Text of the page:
As for filibusters of nominees, I don’t think they are appropriate for ANY Presidential nominees, but that’s not the world we live in.

  14. No joke. In late 1985, Senate Democrats settled on a strategy of blocking any and all Reagan appellate nominees they thought they could. (Reported in the Washington Post, Nov. 12, 1985). This resulted in efforts to defeat a few 1986-88 (such as Siegan and Sessions). They backed off a bit in 1989-90, and then slowed things down again in 1991-92. The Republicans responded in kind, and then some (hence Gerhardt’s numbers, and my reference to a game of escalating tit-for-tat). Ditto the Democrats after 2000 (despite olive branches in the form of the Gregory and Parker nominations in May 2001, and the deal that put Helene White on the 6th later), and then ditto the Republicans since. For over 25 years, each side has repaid the favor by doing the other one better (or, I should say, worse).

    As for filibusters of nominees, I don’t think they are appropriate for ANY Presidential nominees, but that’s not the world we live in.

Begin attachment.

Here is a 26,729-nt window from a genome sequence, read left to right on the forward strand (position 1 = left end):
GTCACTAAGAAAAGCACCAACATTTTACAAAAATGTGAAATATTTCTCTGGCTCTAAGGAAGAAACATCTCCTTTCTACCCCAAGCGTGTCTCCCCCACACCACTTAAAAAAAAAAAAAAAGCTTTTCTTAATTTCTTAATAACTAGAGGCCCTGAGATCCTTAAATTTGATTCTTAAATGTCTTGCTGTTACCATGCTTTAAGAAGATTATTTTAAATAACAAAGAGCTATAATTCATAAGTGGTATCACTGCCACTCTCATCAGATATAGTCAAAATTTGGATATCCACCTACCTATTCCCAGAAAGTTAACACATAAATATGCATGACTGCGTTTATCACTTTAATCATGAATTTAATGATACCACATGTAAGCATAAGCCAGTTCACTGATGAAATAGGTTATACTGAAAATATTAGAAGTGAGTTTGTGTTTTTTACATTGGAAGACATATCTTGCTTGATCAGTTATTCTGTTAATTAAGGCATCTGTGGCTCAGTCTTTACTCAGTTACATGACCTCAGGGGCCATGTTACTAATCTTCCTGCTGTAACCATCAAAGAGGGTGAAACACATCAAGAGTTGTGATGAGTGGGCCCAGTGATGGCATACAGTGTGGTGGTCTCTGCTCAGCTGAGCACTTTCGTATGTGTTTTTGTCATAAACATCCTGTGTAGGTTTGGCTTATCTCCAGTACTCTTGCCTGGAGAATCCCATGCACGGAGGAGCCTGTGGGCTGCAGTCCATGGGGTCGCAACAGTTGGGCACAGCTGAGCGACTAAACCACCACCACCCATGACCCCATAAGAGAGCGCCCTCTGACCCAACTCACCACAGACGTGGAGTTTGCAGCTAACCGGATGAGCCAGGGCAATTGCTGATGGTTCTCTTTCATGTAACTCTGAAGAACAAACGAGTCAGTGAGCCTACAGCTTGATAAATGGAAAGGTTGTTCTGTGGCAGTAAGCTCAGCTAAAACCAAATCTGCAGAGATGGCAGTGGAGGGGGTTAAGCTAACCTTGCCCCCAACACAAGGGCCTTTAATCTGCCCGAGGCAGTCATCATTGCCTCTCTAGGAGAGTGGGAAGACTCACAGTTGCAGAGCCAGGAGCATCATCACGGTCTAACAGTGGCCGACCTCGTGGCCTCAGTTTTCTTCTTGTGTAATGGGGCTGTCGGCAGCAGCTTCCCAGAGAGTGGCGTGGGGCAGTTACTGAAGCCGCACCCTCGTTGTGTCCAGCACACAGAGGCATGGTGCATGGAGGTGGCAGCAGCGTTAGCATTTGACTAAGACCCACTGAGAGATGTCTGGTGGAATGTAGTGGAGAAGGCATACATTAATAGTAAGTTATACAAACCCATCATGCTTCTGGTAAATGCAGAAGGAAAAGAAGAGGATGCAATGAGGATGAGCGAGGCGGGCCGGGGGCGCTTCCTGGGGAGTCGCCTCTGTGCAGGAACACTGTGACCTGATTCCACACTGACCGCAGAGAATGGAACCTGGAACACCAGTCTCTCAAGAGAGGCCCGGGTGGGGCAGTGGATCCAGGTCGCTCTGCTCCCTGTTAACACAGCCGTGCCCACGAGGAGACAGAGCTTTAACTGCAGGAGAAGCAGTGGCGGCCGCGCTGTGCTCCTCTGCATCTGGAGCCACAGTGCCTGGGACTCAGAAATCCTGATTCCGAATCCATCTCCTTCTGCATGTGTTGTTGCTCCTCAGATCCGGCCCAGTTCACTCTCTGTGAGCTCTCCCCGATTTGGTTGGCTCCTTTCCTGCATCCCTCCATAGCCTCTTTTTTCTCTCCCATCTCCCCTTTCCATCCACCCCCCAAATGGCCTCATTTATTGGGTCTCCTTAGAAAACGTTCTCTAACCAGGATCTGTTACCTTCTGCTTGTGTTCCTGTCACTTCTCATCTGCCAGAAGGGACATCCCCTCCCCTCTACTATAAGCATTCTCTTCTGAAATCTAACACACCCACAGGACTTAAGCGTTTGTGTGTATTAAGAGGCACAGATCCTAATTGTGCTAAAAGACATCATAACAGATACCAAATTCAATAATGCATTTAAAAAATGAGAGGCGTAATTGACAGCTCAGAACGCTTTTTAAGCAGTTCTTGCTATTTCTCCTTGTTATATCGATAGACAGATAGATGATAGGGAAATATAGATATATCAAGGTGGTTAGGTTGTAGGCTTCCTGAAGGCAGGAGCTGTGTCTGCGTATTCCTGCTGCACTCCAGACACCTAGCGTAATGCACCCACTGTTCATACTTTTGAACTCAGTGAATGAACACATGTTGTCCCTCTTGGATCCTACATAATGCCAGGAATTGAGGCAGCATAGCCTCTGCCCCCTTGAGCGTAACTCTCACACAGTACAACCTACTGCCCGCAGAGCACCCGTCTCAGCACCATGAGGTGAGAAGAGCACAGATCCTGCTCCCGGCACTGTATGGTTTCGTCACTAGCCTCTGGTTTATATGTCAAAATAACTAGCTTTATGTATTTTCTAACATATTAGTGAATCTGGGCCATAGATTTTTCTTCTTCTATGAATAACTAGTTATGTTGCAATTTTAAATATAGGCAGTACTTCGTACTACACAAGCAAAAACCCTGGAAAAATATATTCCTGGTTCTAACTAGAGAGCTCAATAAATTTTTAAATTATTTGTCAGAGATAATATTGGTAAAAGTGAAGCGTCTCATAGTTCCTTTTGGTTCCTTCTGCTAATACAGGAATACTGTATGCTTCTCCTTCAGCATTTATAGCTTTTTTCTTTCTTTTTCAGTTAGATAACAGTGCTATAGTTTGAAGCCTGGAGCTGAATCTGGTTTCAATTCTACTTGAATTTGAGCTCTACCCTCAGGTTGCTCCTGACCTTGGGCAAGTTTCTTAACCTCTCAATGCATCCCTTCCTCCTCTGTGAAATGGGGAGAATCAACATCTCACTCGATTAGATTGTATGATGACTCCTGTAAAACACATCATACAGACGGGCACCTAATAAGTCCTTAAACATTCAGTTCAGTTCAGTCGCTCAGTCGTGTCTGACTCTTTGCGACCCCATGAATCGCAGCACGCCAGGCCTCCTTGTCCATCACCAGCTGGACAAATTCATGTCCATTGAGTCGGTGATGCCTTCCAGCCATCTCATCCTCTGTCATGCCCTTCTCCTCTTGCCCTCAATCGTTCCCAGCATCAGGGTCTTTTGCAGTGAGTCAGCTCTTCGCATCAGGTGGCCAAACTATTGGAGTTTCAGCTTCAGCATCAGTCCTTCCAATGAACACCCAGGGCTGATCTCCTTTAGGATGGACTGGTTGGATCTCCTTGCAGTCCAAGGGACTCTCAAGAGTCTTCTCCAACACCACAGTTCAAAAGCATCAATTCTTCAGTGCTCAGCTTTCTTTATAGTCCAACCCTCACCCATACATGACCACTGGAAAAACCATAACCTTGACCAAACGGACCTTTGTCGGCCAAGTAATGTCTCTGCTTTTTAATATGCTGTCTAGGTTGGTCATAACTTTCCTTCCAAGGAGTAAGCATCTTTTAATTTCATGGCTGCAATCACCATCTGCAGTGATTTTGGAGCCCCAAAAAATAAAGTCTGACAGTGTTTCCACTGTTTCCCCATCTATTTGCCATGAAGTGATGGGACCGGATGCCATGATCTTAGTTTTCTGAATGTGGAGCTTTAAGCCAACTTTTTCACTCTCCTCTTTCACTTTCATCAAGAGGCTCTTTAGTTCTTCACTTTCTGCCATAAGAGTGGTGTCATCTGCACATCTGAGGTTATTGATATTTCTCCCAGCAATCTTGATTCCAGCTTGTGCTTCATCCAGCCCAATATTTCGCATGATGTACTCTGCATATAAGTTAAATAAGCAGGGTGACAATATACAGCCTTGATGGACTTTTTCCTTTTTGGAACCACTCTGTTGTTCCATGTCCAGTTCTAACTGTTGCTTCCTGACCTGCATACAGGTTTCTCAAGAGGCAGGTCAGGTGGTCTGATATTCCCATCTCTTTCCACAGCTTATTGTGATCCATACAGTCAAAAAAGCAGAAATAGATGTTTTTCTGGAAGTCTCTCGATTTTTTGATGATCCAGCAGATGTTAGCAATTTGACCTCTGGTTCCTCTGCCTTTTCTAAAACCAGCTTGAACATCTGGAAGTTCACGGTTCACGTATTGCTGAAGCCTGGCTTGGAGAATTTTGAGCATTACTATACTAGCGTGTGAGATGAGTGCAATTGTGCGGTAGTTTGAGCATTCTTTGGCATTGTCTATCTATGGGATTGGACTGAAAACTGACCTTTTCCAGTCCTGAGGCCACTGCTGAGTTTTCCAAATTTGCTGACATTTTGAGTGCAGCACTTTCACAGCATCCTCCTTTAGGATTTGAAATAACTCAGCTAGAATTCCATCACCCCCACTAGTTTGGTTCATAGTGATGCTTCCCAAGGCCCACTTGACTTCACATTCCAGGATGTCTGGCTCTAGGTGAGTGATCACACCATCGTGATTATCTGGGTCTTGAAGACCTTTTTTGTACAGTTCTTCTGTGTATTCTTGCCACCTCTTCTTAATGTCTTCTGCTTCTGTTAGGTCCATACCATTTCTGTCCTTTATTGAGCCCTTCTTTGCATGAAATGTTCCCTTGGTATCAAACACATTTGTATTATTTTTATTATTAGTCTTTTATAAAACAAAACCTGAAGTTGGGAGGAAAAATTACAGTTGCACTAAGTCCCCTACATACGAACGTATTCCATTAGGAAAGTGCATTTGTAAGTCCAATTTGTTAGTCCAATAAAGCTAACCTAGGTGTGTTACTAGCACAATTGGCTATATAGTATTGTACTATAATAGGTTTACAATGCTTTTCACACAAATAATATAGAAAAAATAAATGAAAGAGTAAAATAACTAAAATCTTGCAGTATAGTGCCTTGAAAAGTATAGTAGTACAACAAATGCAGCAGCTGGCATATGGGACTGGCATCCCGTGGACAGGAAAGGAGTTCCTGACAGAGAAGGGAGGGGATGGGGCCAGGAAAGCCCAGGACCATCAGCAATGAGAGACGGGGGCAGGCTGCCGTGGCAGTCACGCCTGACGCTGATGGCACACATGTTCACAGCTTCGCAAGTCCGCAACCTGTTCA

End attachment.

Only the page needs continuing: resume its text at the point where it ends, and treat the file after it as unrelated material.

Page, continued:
15. Again, Gerhardt:

    The percentage of President Clinton’s judicial nominations confirmed in 1997 — 47 percent — is significantly lower than the percentage of judicial confirmations for any president (except for Clinton’s own record the previous year) over the past four decades. In 1998, the percentage of judicial nominees confirmed climbed well back into the respectable range at 79.5 percent. Though 101 judges were confirmed in 1998, the numbers of confirmed judicial nominees in 1997 and 1999 were each lower than the number of President Reagan’s judicial nominees confirmed in 1988 (41) and the number of President Bush’s judicial nominees confirmed in 1992 (66), both of which were election years. (167-8).

    Now, he doesn’t distinguish between circuit and district judges, and that is relevant, but if Bush Senior had 66 judges confirmed in 1992 — 25 more than Reagan — it’s really hard to say that that was the beginning of the crisis. For that, you have to look to 1995.

  16. Again, Gerhardt:

    The percentage of President Clinton’s judicial nominations confirmed in 1997 — 47 percent — is significantly lower than the percentage of judicial confirmations for any president (except for Clinton’s own record the previous year) over the past four decades. In 1998, the percentage of judicial nominees confirmed climbed well back into the respectable range at 79.5 percent. Though 101 judges were confirmed in 1998, the numbers of confirmed judicial nominees in 1997 and 1999 were each lower than the number of President Reagan’s judicial nominees confirmed in 1988 (41) and the number of President Bush’s judicial nominees confirmed in 1992 (66), both of which were election years. (167-8).